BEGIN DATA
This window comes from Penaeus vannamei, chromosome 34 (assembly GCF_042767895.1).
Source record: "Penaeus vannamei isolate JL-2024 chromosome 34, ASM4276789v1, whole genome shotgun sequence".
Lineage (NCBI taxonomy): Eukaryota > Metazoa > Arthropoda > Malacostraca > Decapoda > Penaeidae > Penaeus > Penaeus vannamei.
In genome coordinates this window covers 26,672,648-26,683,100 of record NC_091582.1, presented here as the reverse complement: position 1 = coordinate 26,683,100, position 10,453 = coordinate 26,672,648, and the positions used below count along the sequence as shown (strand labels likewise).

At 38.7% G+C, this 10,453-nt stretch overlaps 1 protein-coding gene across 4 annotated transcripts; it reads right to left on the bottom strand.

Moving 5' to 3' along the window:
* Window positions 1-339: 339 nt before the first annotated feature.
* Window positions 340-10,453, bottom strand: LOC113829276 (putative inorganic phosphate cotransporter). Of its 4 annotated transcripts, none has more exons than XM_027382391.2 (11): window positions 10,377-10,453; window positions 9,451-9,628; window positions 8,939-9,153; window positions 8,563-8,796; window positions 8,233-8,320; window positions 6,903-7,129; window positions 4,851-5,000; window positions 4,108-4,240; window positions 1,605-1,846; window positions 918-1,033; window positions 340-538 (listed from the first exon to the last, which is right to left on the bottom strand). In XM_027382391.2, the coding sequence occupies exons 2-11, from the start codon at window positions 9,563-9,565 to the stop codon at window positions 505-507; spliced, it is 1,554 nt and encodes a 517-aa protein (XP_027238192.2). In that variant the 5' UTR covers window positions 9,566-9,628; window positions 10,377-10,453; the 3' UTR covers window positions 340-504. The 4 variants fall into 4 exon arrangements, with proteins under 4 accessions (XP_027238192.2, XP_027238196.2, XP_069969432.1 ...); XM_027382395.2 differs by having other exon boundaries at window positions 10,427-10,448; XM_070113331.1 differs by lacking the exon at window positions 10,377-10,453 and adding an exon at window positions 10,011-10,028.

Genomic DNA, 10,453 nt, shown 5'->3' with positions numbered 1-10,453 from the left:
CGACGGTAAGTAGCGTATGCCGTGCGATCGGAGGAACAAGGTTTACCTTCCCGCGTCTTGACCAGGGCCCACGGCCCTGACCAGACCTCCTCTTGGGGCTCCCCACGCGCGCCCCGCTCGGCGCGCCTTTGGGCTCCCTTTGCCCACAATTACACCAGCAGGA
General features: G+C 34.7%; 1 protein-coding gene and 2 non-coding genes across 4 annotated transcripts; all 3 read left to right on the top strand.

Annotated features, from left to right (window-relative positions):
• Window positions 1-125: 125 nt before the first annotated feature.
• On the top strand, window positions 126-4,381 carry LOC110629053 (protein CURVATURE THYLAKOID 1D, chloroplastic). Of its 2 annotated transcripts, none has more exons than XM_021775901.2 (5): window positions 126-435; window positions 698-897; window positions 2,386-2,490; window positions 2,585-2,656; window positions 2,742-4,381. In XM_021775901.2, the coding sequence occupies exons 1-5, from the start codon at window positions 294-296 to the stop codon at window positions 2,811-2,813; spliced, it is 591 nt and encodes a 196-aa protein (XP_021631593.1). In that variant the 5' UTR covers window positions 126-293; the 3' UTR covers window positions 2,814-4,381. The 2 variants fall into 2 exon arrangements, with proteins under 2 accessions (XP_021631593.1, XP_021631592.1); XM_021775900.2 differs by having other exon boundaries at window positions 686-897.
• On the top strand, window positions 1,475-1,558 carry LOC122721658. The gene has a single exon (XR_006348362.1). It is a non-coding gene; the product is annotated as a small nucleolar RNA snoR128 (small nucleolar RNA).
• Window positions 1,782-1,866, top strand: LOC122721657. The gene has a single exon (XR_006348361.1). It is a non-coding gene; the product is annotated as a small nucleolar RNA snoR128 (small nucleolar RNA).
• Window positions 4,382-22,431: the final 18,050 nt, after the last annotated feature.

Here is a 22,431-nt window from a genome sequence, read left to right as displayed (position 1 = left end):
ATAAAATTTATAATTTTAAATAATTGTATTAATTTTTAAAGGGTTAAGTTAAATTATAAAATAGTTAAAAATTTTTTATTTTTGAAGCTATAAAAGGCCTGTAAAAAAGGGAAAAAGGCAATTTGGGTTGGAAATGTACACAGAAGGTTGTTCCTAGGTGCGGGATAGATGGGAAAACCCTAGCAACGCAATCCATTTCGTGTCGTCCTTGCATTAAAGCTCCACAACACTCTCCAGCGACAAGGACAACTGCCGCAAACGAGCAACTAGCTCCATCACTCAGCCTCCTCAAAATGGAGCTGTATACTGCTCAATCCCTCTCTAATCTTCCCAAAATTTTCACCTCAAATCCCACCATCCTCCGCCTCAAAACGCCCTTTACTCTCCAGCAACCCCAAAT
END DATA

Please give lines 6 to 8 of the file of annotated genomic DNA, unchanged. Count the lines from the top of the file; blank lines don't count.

Moving 5' to 3' along the window:
* Window positions 1-339: 339 nt before the first annotated feature.
* Window positions 340-10,453, bottom strand: LOC113829276 (putative inorganic phosphate cotransporter). Of its 4 annotated transcripts, none has more exons than XM_027382391.2 (11): window positions 10,377-10,453; window positions 9,451-9,628; window positions 8,939-9,153; window positions 8,563-8,796; window positions 8,233-8,320; window positions 6,903-7,129; window positions 4,851-5,000; window positions 4,108-4,240; window positions 1,605-1,846; window positions 918-1,033; window positions 340-538 (listed from the first exon to the last, which is right to left on the bottom strand). In XM_027382391.2, the coding sequence occupies exons 2-11, from the start codon at window positions 9,563-9,565 to the stop codon at window positions 505-507; spliced, it is 1,554 nt and encodes a 517-aa protein (XP_027238192.2). In that variant the 5' UTR covers window positions 9,566-9,628; window positions 10,377-10,453; the 3' UTR covers window positions 340-504. The 4 variants fall into 4 exon arrangements, with proteins under 4 accessions (XP_027238192.2, XP_027238196.2, XP_069969432.1 ...); XM_027382395.2 differs by having other exon boundaries at window positions 10,427-10,448; XM_070113331.1 differs by lacking the exon at window positions 10,377-10,453 and adding an exon at window positions 10,011-10,028.